People often assume cats enthusiastically kill city rats, but that may be just an urban legend.
Feral cats caught on video were keen to watch rats lurking around a trash collection center in Brooklyn, says behavioral ecologist Michael Parsons. But cats rarely killed, or even chased, the rats. Cats aren’t a good choice for rat-population control, Parsons, a visiting researcher at Fordham University in New York City, and colleagues suggest September 27 in Frontiers in Environment and Ecology.
Cats typically prefer smaller prey, he says. A 20-gram bird or a 30-gram mouse can’t defend itself with the sharp-toothed ferocity and heft of a Norway rat. Adult rats at the Brooklyn waste center are more than 10 times that weight, at an average of about 337 grams. For 79 days, cameras set up at the center showed cats killing or nearly killing only three rats. That lackluster performance wouldn’t do much to dent a rat population.
Parsons and his colleagues had been setting up a different rat study when they noticed five feral cats creeping around the rats that researchers had microchipped at the waste center. Researchers at first bristled at the intrusion, then realized it was a great opportunity to study feral animals in real-life situations, Parsons says. Trying to use lab rats to understand free-ranging rodents’ lives is like extrapolating “knowledge of the wolf from, say, a Chihuahua.”
The cats at the waste site paid attention to the rats, sometimes even sticking a feline nose into the hole in the wall that rats used as their home entrance. The rats also appeared to be warier, and the more cats that prowled the site on a given day, the less likely the rats were to be spotted, analysis showed. Such apparent disappearances might be why people believe cats help suppress rat populations. But in truth, the rats are probably still there. They’re just harder to see.
CATS VS. RATS The popular notion of cats as fabulous ratcatchers falls apart in a study at a trash collection site in Brooklyn. Cats prefer little, mouse-sized prey, and video shows the supposed great hunters mostly ignoring big rats, occasionally giving half-hearted chase, and on rare occasions, actually catching a rat.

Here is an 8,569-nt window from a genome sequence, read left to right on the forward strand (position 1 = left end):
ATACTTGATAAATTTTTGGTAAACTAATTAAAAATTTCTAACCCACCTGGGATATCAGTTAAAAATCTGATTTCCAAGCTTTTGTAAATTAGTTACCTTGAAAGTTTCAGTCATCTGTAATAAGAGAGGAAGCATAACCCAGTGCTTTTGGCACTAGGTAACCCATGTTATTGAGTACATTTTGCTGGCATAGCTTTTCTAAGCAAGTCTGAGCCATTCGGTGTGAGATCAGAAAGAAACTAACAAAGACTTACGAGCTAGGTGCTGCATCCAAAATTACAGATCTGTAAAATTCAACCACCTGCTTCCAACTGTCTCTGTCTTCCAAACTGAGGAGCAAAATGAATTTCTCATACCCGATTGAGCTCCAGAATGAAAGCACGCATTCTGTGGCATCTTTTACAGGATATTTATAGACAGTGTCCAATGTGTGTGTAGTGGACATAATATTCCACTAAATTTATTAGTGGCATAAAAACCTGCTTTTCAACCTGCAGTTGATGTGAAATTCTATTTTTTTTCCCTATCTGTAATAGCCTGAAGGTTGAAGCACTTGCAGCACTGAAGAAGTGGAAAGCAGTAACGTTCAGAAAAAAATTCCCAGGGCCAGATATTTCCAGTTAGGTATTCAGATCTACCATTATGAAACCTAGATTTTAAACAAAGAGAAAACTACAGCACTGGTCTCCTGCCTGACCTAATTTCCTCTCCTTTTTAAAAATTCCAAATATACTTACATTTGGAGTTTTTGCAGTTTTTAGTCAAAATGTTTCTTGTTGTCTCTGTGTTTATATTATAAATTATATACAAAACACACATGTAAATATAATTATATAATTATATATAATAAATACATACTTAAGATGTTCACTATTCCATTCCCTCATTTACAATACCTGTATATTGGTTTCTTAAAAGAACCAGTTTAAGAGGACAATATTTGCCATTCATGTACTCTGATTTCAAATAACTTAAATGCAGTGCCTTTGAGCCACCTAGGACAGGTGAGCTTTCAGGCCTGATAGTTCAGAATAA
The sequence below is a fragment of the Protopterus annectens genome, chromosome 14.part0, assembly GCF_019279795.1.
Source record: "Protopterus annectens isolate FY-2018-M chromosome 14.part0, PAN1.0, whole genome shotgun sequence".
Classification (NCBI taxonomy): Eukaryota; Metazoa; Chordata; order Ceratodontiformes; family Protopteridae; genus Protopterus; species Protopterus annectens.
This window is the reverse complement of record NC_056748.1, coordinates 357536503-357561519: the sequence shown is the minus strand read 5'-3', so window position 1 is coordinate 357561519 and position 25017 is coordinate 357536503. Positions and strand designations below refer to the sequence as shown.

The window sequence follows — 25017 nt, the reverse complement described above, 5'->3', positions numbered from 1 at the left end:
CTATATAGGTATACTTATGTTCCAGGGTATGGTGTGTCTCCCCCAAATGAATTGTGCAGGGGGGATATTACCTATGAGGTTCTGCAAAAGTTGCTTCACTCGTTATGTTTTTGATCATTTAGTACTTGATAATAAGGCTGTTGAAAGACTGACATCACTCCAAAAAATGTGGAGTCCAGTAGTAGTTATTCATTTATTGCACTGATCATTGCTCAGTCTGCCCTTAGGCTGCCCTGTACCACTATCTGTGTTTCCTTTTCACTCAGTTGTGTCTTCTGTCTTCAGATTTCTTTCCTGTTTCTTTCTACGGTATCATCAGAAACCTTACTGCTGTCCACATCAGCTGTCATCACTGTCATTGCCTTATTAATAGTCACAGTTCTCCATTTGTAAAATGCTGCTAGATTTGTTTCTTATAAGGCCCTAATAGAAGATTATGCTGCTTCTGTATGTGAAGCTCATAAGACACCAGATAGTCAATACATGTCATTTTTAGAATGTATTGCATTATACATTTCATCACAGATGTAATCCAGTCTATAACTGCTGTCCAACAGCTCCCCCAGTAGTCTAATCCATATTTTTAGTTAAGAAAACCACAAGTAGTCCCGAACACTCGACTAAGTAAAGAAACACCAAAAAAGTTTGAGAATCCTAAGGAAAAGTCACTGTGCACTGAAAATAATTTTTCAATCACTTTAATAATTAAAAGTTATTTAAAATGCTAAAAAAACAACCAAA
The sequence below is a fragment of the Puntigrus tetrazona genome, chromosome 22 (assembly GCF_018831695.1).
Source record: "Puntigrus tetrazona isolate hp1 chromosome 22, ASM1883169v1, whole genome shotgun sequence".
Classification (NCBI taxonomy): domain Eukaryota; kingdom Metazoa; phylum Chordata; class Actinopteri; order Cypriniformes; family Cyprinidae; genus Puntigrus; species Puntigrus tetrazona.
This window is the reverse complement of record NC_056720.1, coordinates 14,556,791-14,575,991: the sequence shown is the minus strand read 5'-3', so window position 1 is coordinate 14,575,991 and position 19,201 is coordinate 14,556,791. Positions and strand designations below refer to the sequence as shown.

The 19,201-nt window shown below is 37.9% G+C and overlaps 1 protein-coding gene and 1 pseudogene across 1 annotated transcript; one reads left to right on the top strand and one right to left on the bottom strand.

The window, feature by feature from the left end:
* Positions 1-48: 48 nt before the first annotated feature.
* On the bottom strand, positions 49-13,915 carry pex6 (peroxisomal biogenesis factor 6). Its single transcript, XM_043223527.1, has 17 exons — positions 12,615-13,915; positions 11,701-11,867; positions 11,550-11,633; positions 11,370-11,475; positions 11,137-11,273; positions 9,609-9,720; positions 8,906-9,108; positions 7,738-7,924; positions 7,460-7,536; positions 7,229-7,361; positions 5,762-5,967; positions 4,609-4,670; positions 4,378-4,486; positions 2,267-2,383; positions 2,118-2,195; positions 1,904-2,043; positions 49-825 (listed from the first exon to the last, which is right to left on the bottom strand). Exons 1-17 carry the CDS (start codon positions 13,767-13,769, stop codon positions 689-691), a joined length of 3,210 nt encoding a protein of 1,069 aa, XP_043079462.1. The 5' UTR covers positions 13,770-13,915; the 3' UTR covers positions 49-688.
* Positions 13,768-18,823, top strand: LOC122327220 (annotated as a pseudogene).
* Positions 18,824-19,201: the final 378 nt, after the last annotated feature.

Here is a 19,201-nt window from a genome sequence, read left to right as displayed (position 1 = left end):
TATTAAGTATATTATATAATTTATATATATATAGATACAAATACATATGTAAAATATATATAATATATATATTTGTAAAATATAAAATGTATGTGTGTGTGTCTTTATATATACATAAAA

Actual cat attacks on the rats were rare. Out of 306 active-animal video clips collected, only 20 showed a cat stalking a rat. The rare kills occurred when cats had an advantage in pouncing on a rat trying to hide outside its home behind the walls. One clip showed a partial and “very hesitant chase,” Parsons says, “like a stop-and-go dance they do. When the rat stops, the cat stops, too.”
Hungrier cats get more committed to rat chasing, and some people who release cats to control a rat problem withhold food to encourage hunting, Parsons says. But he argues that starving an animal to force it to confront less-favored and dangerous prey is “a horrible thing to do.”
The results of the study at the Brooklyn waste center go against popular opinion. But those results fit with earlier findings from alleys in Baltimore, where cats were similarly cagey around the bigger rodents. “Cats do occasionally catch rats, just not very often and not to the extent they reduce the size of the rat populations,” says disease ecologist Gregory Glass, who studied Baltimore rats but is now at the University of Florida in Gainesville.
Feral cats have other disadvantages, besides reluctant ratcatching. Feral life is tough on the cats and increases perils for wild birds, says Susan Willson, a tropical avian ecologist at St. Lawrence University in Canton, N.Y. Urban sprawls host more variety in bird species than many people realize, especially during migration seasons, and estimates for cat kills top a billion birds a year (SN: 2/23/13, p. 14).